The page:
More Action Needed against Enforced Disappearances
Update October 8: Human Rights Watch has published a report about enforced disappearances in Crimea. At least seven people have been forcibly disappeared or gone missing since May 2014, including two on September 27. The body of one of these persons was found hanged on October 6. Human Rights Watch calls for a promptly and thoroughly investigation of these cases.
For more information, see the website of Human Rights Watch.
At this year’s Human Dimension Implementation Meeting, the Netherlands Helsinki Committee co-organized a side event on enforced disappearances in the OSCE region. The event was initiated by the delegations to the OSCE of the European Union and Norway and had the support of Albania, Bosnia Herzegovina and Moldova.
The side event was a reminder that enforced disappearances are not a phenomenon of the past: they still happen today and relatives are also still waiting for the solution of unresolved cases from the past. Panel members Andriy Shekun from Ukraine (Crimea) and Tatyana Shikmuradova from Turkmenistan spoke about their personal experience with enforced disappearance. Participants from Ukraine and Belarus gave further statements from the floor. Manfred Nowak, Childerik Schaapveld and Snjezana Bukolic spoke from a UN, Council of Europe and OSCE perspective, respectively. Since the Helsinki process started, enforced disappearances have taken place on a large scale in violent conflicts in eastern Turkey, the former Yugoslavia and in the northern Caucasus. The practice is also used by strongly authoritarian regimes to intimidate opponents or perceived opponents; in such cases independent journalists, members of the political opposition and civil society activists are the main target.
Currently only 14 out of 57 OSCE participating states have ratified the United Nations International Convention for the Protection of All Persons from Enforced Disappearances. This treaty’s ratification should receive much higher priority, the speakers said. At this moment, no OSCE commitments specifically mention enforced disappearances. The NGO coalition Civic Solidarity Platform, active in the OSCE region, called for greater attention for enforced disappearances in a statement issued earlier this year.
Manfred Nowak emphasized it is important to realize that the human rights violation of enforced disappearances is not only a crime against the victim itself, but tha family and friends of the victims of enforced disappearances deeply suffer from the sudden disappearance of their beloved ones as well. Enforced disappearances often go hand in hand with violence and humiliation.
Andriy Shekun was one of the victims of enforced disappearance and torture in the Crimea in early 2014. He was one the civil activists supporting the EuroMaidan movement and he held several peaceful protests in the Crimea early in 2014. In the beginning of March, Mr Shekun was arrested without any explanation by pro-Russian armed men and was taken away from his wife and two children. Shekun described the horrible things that happened to him during his kidnapping. He told the audience that his kidnappers forced him to take his clothes off, shot at him with air guns, beat him, attached painful electrodes to his body and threatened to cut off his ears because he was wearing a Ukrainian Orthodox cross. After his release, he found out that he was accused of planning and committing terrorist activities in the Crimea. According to Shekun, people from the Maidan organization are still missing and neither the Ukrainian nor the Russian government is willing to provide any information to their families and friends. Mr Shekun stated he does not understand why the Ukrainian government is so unwilling to provide any information.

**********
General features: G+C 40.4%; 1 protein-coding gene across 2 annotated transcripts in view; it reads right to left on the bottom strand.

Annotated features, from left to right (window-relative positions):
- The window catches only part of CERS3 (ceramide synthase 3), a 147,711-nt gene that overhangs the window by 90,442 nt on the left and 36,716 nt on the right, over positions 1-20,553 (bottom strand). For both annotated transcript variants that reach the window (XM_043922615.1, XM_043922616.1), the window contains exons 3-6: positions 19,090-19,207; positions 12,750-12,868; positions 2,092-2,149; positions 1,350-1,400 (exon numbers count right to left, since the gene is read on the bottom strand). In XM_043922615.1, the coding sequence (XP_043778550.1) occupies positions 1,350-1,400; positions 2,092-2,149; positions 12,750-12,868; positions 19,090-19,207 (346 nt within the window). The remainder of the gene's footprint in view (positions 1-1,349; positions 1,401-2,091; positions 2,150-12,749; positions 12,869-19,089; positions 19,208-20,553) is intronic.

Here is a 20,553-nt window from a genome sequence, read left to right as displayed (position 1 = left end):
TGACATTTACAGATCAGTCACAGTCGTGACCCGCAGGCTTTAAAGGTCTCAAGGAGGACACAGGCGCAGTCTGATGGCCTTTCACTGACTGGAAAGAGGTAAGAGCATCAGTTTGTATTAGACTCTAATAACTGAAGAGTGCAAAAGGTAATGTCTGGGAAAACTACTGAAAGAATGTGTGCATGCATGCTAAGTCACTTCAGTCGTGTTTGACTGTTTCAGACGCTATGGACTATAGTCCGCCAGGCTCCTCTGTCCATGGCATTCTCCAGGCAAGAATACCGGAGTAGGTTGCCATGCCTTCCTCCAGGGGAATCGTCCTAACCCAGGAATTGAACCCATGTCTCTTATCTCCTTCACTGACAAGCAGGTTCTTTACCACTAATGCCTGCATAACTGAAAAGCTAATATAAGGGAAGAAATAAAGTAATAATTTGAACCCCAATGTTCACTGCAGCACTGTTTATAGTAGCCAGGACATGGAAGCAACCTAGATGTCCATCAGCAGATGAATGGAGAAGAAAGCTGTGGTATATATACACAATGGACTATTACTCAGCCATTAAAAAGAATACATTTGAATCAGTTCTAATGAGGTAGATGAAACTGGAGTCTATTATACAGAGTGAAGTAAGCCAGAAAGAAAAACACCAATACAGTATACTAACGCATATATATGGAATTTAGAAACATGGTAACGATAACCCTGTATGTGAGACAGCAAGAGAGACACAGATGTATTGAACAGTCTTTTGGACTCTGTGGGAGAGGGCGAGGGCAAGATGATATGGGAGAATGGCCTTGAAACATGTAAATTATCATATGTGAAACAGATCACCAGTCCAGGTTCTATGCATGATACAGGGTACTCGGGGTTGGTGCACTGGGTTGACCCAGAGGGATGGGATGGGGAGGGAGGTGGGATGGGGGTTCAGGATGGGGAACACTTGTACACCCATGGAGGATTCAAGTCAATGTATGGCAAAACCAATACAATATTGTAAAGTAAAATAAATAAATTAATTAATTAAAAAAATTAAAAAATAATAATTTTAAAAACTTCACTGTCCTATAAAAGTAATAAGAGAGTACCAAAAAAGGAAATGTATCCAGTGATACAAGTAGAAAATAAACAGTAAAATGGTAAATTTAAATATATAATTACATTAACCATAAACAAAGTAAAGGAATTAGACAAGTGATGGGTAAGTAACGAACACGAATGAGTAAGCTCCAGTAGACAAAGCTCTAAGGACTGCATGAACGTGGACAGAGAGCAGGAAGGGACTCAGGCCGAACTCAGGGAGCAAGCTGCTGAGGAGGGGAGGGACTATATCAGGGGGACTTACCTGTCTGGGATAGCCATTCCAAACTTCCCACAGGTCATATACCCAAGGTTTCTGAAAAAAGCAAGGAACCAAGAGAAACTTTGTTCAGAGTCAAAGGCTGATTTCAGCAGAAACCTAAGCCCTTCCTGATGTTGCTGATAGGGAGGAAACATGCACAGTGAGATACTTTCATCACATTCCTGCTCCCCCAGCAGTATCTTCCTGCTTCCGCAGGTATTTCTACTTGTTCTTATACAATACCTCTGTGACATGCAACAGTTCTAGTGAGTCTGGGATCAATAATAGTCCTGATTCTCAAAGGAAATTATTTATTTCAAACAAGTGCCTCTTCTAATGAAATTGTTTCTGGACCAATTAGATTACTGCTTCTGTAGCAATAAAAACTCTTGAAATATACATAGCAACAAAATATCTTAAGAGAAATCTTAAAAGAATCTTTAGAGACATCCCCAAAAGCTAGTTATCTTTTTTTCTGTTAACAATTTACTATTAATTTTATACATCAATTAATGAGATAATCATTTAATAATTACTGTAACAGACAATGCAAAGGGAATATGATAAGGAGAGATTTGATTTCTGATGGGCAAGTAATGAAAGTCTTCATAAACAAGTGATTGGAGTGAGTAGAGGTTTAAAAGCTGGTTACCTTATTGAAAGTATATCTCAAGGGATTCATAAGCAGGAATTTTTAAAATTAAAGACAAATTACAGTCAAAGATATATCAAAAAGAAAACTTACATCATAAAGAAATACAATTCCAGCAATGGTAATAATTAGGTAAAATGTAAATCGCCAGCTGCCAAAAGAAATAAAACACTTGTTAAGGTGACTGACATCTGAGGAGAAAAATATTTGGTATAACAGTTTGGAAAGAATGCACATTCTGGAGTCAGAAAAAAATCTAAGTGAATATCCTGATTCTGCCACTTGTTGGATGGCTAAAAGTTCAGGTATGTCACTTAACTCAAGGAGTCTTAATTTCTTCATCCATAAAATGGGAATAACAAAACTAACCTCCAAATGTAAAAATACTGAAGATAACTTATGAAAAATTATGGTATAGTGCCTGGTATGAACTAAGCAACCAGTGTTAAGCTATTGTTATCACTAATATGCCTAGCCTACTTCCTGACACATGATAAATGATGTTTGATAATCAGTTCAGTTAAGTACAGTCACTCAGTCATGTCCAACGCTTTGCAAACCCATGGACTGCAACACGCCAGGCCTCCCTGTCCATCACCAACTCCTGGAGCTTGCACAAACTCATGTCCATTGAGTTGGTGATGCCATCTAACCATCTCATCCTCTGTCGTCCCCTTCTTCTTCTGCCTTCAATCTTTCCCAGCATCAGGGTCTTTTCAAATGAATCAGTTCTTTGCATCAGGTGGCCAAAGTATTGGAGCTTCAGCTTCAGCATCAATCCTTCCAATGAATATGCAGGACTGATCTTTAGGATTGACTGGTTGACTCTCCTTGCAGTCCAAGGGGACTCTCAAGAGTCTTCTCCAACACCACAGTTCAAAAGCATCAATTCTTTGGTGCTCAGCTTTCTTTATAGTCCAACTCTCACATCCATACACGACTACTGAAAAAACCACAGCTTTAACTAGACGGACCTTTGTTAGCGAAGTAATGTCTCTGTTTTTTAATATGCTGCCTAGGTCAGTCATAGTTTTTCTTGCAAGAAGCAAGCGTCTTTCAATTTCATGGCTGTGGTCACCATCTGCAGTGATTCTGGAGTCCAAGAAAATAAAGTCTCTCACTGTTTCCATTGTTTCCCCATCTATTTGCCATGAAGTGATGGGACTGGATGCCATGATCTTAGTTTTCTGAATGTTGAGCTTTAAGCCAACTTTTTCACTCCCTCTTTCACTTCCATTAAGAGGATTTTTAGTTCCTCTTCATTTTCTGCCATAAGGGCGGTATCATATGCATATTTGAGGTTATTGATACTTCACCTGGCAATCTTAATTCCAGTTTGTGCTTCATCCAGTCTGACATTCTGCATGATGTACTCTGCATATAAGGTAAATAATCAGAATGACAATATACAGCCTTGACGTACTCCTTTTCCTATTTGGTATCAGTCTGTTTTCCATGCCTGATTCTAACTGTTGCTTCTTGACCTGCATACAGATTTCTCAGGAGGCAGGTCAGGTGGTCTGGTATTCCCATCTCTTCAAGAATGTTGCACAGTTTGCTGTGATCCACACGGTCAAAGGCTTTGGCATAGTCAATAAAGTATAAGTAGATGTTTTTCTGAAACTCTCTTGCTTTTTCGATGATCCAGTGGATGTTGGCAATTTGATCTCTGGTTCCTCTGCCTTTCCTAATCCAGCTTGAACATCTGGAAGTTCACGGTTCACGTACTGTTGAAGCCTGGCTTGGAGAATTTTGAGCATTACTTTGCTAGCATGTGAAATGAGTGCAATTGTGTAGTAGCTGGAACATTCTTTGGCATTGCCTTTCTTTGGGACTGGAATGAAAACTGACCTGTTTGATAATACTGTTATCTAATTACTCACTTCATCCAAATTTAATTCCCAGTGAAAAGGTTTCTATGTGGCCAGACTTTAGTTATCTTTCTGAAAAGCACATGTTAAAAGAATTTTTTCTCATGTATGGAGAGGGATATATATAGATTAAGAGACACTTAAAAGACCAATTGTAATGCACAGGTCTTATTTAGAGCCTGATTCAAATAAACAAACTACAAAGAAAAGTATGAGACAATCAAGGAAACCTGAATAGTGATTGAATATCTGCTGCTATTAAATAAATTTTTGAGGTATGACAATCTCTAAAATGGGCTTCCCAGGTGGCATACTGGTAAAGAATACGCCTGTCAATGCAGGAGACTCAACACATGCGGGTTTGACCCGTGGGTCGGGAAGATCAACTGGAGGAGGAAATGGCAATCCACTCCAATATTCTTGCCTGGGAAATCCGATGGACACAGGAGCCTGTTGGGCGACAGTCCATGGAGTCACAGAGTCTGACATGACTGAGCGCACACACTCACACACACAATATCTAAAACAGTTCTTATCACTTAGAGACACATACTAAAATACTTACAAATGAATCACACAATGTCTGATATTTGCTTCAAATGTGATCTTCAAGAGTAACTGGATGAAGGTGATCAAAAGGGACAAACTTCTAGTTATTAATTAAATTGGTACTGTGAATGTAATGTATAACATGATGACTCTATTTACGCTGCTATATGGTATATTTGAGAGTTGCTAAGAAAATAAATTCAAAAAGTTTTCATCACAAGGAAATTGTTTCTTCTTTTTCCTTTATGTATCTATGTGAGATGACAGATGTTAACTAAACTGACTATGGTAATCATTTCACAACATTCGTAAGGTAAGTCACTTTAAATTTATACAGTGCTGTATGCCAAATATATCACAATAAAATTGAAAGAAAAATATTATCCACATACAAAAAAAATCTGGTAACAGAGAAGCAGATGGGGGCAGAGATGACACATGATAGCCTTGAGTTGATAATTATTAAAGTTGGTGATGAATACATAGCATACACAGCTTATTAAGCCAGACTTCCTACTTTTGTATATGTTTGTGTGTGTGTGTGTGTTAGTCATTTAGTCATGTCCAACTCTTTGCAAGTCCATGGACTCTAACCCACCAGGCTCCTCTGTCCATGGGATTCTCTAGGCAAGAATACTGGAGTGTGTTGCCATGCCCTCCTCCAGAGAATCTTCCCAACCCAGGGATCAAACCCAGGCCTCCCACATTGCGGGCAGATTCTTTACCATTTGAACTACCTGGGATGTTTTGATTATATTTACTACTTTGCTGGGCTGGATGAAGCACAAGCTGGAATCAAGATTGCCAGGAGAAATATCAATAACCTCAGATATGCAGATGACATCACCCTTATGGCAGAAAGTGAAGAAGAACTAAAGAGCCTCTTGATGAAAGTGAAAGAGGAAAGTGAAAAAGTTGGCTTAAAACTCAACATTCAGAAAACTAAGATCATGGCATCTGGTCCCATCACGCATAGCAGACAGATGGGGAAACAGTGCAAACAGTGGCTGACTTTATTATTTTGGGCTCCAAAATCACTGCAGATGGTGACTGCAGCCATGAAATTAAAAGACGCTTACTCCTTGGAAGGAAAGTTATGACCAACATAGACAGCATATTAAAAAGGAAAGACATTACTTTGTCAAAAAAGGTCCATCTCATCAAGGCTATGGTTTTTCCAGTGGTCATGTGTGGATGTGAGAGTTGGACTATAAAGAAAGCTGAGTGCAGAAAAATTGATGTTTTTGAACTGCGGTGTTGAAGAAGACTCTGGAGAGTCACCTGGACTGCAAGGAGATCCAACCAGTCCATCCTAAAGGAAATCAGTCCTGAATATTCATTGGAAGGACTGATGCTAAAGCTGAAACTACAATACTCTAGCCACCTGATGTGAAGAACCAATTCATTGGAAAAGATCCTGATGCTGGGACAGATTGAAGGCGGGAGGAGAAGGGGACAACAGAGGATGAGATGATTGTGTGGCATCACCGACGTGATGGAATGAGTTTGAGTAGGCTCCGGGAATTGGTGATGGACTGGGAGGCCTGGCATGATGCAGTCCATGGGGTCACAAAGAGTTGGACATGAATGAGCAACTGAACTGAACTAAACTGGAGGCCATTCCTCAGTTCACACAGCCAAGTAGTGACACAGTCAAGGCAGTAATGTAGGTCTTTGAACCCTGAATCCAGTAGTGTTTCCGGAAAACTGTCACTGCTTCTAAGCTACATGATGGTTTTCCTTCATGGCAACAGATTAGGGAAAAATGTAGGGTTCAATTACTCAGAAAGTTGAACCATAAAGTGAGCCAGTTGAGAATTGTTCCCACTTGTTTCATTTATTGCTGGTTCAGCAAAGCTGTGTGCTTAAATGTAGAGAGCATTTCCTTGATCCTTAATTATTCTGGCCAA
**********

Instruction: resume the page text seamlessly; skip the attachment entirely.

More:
Mrs Rybak, from Horlivka in eastern Ukraine, shared the heartbreaking story of her husband, a local councilor who was tortured to death after being kidnapped by ‘separatist’ forces. She said the international community should pressure the Ukrainian government to start an investigation into the missing people. In negotiations between the two sides about ceasefires in eastern Ukraine, the fate of people abducted or otherwise taken prisoner should receive the highest priority.
Another very strong and emotional testimony came from Tatyana Shikmuradova. She is the wife of the former Turkmen Minister of Foreign affairs Boris Shikmuradov. In 2002, the Turkmen government accused her husband of illegal arms trading. There were some – according to his wife, unfounded – rumors that he wished to succeed president Niyazov. Shikmuradov was sentenced life imprisonment. For the last 12 years, the Turkmen government has not provided Shikmuradova with any information about her husband. She does not even know if he is alive, since sheA has not had any contact with her husband since 2002. She sent several letters to the Turkmen government but these remained unanswered. Shikmuradova stated that it is important to realize that as long as the international community remains quiet, the Turkmen government will continue its practices. “These crimes are not something of the past, they are still committed today”, she said. The international campaign Prove They Are Alive was started to demand information on the situation of those who disappeared into Turkmenistan’s prisons.